JOHN PATTERSON VANDIKE is a name which inspires a good deal of esteem, respect and liking in that section where it is oftenest heard, and where its bearer, one of the substantial citizens of Benton county, has so long made his home. As his name indicates Mr. Vandike is of Dutch origin, the family having been founded in America by one Andrew Vandike, who was born in Holland, January 11, 1744, and died September 3, 1814. At some time in his life, the date not being known, he decided to leave his native "land of pluck" and emigrate to a country richer in resources, settling as did so many of his compatriots in the city which some time before had appropriately been known as New Amsterdam.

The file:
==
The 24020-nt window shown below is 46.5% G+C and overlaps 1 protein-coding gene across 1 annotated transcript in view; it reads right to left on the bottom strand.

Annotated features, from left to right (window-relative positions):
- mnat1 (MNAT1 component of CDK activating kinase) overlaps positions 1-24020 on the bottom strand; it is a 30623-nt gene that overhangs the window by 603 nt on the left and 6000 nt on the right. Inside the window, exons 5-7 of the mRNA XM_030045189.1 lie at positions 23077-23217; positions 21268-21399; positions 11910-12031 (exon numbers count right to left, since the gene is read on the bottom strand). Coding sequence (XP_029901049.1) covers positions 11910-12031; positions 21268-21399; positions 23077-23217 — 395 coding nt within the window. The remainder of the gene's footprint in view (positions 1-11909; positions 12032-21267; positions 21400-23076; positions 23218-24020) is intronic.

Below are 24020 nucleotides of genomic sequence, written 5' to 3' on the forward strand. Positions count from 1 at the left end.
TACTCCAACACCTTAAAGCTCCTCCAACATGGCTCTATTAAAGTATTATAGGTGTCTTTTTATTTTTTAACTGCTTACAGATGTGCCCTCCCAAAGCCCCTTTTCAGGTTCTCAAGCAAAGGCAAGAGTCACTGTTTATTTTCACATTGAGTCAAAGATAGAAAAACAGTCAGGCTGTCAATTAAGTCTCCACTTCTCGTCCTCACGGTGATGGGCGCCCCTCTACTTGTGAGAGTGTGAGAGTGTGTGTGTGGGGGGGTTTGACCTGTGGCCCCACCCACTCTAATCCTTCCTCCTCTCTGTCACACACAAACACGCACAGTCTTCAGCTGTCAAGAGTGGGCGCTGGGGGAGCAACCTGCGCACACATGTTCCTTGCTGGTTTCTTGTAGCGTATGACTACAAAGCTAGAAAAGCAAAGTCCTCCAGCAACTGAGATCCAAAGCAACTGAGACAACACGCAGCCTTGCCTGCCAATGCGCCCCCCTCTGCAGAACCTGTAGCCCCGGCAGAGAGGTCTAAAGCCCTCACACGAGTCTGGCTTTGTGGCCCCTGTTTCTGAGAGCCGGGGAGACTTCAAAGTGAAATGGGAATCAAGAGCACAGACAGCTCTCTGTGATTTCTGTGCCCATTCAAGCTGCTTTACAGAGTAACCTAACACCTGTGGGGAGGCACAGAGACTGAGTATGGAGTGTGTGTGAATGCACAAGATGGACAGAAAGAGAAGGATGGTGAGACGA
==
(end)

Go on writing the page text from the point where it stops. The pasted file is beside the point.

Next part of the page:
Henry Vandike, the grandfather of John P. Vandike, died in April, 1796, his age not being known. The father, John Vandike, was born in Salem county, New Jersey, April 28, 1793. As his father died when he was only about three years of age, the family were in very straitened circumstances and young John remained for the next eight years at his grandfather's home on Tinicum Island, where the family had been visiting at the time of Henry Vandike's death. John Vandike was bound out as soon as he became old enough for his services to be of any use, to one Andrew Poulson. Free again upon the attainment of his majority in the fall of 1814 he moved to Fulton county, Pennsylvania. In 1815 he volunteered at McConnellstown, Pennsylvania, to go to the relief of Baltimore, which at that time was invaded by the British, but before reaching Baltimore the British were defeated, and the volunteer troops disbanded. The first turnpike in Lancaster county, Pennsylvania, was built by him in the summer of 1816 and the next fifteen years of his life were devoted to teaching school, principally in Virginia. He was married to his first wife, whose maiden name was Elizabeth Walker, April 17, 1828, and she died in less than a year. His second union took place April 29, 1830, in the state of Pennsylvania and shortly thereafter he came to Delaware county, Ohio, settling on land nearby and hewing a home by mighty effort out of the forest primeval. He assisted greatly in the construction of the first buildings of the Ohio Wesleyan College at Delaware. Although he went to school but three weeks, he gave himself a good education, and even taught school for many years, following the double calling of pedagogue and farmer. As a Bible student he enjoyed more than local fame and when his children were growing up he recited the whole historical part of "the good book" to them on long winter evenings. He was exceptionally well-versed in astronomy and in ancient and modern history. Of his family of four sons and three daughters, all taught school with the exception of him whose name initiates this sketch.